Recognising and preventing phishing: here's what you need to know
Phishing: you’ll most certainly have heard of it. You may also have received a text message before with a link to re-activate your ING account. Or perhaps you’ve received an e-mail with strange questions.
From banks and the government to online shops: more and more Belgians are having to deal with phishing. We therefore want to help you recognise these fraud attempts, so you are always in control of your finances.
What is phishing?
Phishing is a form of Internet fraud, by which cybercriminals try to obtain personal data from you. Things such as your password, PIN or the card number on your bank or credit card. This is often done by e-mail or text, but it may also be over the phone. The criminals then use this knowledge to make payments from your bank account.
Phishing attempts are often easy to recognise. But recently, fraud techniques have become more sophisticated. This is making it increasingly difficult to tell the difference between a fake message and one that’s trustworthy. Cybercriminals sometimes even set up a complete page that looks exactly like the real website.
How does phishing work with banking?
When phishing, criminals misuse the bank’s logo and it's entire identity to send fake e-mails. If you receive an e-mail from your bank, the first thing to do, is to check the sender’s e-mail address. Messages from ING, for example, always come from email@example.com. Next, look at the content of the e-mail. Does it ask you to check your bank details via a link in the e-mail? Or does it say you need to order a new bank card? If it does, the link may take you to a fake login page that strongly resembles that of your bank. There, you’ll be asked to enter your details or carry out transactions.
In addition, more and more criminals are trying to send phishing text messages. This is also known as ‘smishing’ (SMS + phishing). However, these messages can also come in via WhatsApp or Facebook Messenger. With this, the cybercriminals invariably play on your fears and tell you that you have to act fast. The combination of these things increases the temptation to click on the link. Never do it! Important things to know: ING never sends text messages with links for you to click on. If you receive a message that tells you to do this, it is always from phishing criminals.
Furthermore, some people receive a phone call from someone pretending to be an employee of their bank. This person asks for some numerical codes, which you have to create with your bank card and card reader. In this instance, the need to update your personal details is often a pretext. In reality, it is a fraudster who at that moment is using the numerical codes to make payments from the victim’s bank account. ING will never contact you by phone, message, e-mail or social media to ask for personal details that we already have such as your e-mail address, postal address or bank account number. The same applies to the numerical codes you create via the ING card reader. In another blog article you can read more about how to recognise official ING communications.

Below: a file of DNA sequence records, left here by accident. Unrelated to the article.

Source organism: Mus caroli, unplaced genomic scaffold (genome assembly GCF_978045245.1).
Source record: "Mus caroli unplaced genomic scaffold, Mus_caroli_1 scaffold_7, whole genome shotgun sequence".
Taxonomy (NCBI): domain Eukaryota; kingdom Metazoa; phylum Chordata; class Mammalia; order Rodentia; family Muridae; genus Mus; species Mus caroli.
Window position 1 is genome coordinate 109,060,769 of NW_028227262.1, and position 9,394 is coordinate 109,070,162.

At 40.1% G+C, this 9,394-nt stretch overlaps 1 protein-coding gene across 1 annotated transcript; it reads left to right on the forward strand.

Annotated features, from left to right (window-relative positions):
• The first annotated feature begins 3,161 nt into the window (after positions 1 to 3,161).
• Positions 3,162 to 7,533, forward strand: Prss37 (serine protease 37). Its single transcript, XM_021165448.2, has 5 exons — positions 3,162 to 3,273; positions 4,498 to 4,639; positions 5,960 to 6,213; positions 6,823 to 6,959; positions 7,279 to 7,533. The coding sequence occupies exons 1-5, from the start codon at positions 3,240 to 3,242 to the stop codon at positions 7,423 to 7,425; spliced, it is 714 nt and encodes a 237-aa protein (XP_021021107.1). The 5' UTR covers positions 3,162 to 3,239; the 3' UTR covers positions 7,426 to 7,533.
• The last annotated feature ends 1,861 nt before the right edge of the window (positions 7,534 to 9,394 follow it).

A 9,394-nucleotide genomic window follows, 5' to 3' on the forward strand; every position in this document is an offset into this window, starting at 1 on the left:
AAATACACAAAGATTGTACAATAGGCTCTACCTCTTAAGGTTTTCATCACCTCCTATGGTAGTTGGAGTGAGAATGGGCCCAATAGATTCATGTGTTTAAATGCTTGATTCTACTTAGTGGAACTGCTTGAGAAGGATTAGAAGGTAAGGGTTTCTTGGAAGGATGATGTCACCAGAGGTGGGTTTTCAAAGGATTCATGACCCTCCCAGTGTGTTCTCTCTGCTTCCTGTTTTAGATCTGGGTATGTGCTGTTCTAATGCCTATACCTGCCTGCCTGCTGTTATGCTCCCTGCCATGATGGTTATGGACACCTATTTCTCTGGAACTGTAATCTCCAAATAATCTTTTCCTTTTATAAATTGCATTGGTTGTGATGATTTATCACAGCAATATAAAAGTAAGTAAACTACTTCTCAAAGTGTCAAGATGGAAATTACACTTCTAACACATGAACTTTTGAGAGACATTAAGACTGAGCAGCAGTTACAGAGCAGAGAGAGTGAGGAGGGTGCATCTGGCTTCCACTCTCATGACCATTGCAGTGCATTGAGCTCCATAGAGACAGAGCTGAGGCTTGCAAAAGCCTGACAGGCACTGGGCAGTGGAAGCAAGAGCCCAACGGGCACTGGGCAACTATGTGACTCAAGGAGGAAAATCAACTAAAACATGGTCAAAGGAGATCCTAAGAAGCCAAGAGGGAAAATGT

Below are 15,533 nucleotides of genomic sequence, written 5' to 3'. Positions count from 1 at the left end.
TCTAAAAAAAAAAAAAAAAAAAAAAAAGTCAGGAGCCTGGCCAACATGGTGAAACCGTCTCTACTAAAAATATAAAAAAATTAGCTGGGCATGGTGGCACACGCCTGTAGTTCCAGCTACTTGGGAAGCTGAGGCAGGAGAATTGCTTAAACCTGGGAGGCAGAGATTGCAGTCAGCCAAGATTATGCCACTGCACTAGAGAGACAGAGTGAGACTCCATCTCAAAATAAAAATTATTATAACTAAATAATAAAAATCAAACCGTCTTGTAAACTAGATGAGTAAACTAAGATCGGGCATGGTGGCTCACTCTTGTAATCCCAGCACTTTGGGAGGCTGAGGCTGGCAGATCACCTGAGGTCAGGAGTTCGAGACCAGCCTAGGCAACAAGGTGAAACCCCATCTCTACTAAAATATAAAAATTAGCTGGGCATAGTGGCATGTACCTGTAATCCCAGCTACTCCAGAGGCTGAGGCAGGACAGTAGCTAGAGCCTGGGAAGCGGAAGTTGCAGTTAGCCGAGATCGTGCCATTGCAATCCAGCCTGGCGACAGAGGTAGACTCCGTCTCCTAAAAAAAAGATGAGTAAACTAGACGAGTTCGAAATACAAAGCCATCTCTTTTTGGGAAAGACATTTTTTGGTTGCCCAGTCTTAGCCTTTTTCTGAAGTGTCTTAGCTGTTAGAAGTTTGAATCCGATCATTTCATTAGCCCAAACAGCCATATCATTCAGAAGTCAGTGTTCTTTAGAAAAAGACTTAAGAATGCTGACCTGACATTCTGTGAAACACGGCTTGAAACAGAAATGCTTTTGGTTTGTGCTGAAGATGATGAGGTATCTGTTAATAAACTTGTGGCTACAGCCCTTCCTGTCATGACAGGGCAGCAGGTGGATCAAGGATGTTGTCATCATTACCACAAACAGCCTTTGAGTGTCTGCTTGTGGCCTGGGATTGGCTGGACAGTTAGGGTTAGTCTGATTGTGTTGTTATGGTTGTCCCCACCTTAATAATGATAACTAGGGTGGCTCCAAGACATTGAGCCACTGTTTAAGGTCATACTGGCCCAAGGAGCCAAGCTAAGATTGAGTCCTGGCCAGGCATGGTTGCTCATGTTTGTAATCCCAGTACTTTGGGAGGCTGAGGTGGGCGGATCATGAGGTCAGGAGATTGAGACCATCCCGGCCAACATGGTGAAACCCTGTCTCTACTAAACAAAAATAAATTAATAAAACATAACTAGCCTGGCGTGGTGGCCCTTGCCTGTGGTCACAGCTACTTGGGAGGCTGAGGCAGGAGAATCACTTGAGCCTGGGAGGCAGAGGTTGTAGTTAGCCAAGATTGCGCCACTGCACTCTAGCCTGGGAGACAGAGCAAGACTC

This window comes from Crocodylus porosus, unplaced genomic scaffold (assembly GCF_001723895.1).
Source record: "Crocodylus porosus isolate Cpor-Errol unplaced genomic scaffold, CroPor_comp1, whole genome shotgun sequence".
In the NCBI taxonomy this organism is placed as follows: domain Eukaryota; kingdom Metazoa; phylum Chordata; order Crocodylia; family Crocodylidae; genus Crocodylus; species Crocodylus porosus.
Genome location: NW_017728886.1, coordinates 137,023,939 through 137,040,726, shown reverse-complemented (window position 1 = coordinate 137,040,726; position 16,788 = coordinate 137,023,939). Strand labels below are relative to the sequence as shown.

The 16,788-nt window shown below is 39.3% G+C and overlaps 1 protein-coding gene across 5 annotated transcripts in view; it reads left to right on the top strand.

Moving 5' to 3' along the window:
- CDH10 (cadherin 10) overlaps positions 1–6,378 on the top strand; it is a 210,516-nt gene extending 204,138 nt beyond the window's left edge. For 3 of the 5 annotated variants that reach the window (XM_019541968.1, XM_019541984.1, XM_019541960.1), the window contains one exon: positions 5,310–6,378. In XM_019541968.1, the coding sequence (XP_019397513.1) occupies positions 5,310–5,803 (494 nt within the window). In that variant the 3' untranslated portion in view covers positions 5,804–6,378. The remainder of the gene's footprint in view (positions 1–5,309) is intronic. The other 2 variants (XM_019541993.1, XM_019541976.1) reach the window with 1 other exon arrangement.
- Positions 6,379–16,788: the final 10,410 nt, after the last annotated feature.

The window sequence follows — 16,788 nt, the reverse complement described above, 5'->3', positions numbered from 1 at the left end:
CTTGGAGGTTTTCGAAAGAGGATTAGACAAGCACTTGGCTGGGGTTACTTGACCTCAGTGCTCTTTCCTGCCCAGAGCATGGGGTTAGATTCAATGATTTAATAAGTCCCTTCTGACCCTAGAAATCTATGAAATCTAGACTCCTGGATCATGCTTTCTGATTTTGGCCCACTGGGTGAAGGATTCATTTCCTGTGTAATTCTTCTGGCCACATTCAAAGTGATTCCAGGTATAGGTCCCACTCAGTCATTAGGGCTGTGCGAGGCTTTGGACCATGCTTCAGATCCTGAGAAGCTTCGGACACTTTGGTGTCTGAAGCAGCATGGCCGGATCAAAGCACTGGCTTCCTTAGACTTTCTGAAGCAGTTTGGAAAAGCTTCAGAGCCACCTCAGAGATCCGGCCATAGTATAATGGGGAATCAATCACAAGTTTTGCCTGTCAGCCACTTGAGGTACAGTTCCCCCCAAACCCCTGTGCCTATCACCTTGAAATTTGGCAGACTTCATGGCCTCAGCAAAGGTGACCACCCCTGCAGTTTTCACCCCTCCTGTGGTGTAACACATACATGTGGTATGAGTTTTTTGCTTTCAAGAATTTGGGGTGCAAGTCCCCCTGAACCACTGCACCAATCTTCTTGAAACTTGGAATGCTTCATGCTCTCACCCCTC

How do you prevent phishing?
- Just go to the Home'Bank or Business'Bank login page via ing.be. Never do this via a link in a text message or e-mail.
- Never give out personal details by e-mail or telephone.
- Never give out your PIN or the numerical codes from your card reader.
- Never enter your debit or credit card’s secret PIN on a website.
- Never send your bank or credit card through the post. Always cut up the card and its chip if you no longer use it or it has expired.
However, cybercriminals don't just pose as your bank. They can also pop up during online shopping. Be attentive at these times as well:
- At the point when you’re about to pay in a web shop, check the URL. Does the URL start with 'https://'? Then you know you are in a secure environment.
- If you receive an e-mail with a link to pay for your purchases while shopping online, don't click on it. Payments are never made by e-mail.
How can you report phishing?
- Call us immediately on +32 2 464 60 04. You can do this on any weekday from 8 a.m. to 10 p.m. and on Saturdays from 9 a.m. to 5 p.m. You can find the other ways to reach us on our contact page.
- Have you received a suspicious text message or email? Send an e-mail to firstname.lastname@example.org as soon as possible and include the fraudulent e-mail as an attachment.
- Have you lost your cards or have they been stolen? Check this page with instructions on how to immediately block your card. Also file a report with the police. Then provide us with the crime reference number.
Want to know more about the latest forms of phishing?
On www.ing.be/fraude we regularly publish information and examples of the latest fraudulent messages. This way we can stop internet fraud together.